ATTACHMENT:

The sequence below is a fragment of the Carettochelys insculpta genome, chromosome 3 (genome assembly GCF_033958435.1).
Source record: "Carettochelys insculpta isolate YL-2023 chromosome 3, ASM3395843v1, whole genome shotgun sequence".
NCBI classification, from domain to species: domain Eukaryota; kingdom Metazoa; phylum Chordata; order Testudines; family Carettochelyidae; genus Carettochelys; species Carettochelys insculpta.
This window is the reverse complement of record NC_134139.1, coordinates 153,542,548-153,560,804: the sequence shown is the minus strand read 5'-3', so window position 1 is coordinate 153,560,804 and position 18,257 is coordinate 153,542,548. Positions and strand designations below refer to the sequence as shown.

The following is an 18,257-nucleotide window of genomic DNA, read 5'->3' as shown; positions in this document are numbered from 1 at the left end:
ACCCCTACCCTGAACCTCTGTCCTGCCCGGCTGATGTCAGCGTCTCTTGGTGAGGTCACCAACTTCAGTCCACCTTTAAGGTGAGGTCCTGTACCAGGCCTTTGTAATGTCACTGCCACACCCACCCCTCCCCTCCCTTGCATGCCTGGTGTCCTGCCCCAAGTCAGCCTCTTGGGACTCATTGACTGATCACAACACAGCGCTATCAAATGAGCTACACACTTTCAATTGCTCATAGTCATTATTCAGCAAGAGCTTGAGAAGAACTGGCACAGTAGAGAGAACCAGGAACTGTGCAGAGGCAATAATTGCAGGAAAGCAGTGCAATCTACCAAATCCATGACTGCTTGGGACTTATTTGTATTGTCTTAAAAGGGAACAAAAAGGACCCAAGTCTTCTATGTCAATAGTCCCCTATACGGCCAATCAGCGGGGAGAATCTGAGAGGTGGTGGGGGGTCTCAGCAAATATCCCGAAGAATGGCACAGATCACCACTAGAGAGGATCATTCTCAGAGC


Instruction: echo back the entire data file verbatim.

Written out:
The sequence below is a fragment of the Carettochelys insculpta genome, chromosome 3 (genome assembly GCF_033958435.1).
Source record: "Carettochelys insculpta isolate YL-2023 chromosome 3, ASM3395843v1, whole genome shotgun sequence".
NCBI classification, from domain to species: domain Eukaryota; kingdom Metazoa; phylum Chordata; order Testudines; family Carettochelyidae; genus Carettochelys; species Carettochelys insculpta.
This window is the reverse complement of record NC_134139.1, coordinates 153,542,548-153,560,804: the sequence shown is the minus strand read 5'-3', so window position 1 is coordinate 153,560,804 and position 18,257 is coordinate 153,542,548. Positions and strand designations below refer to the sequence as shown.

The following is an 18,257-nucleotide window of genomic DNA, read 5'->3' as shown; positions in this document are numbered from 1 at the left end:
ACCCCTACCCTGAACCTCTGTCCTGCCCGGCTGATGTCAGCGTCTCTTGGTGAGGTCACCAACTTCAGTCCACCTTTAAGGTGAGGTCCTGTACCAGGCCTTTGTAATGTCACTGCCACACCCACCCCTCCCCTCCCTTGCATGCCTGGTGTCCTGCCCCAAGTCAGCCTCTTGGGACTCATTGACTGATCACAACACAGCGCTATCAAATGAGCTACACACTTTCAATTGCTCATAGTCATTATTCAGCAAGAGCTTGAGAAGAACTGGCACAGTAGAGAGAACCAGGAACTGTGCAGAGGCAATAATTGCAGGAAAGCAGTGCAATCTACCAAATCCATGACTGCTTGGGACTTATTTGTATTGTCTTAAAAGGGAACAAAAAGGACCCAAGTCTTCTATGTCAATAGTCCCCTATACGGCCAATCAGCGGGGAGAATCTGAGAGGTGGTGGGGGGTCTCAGCAAATATCCCGAAGAATGGCACAGATCACCACTAGAGAGGATCATTCTCAGAGC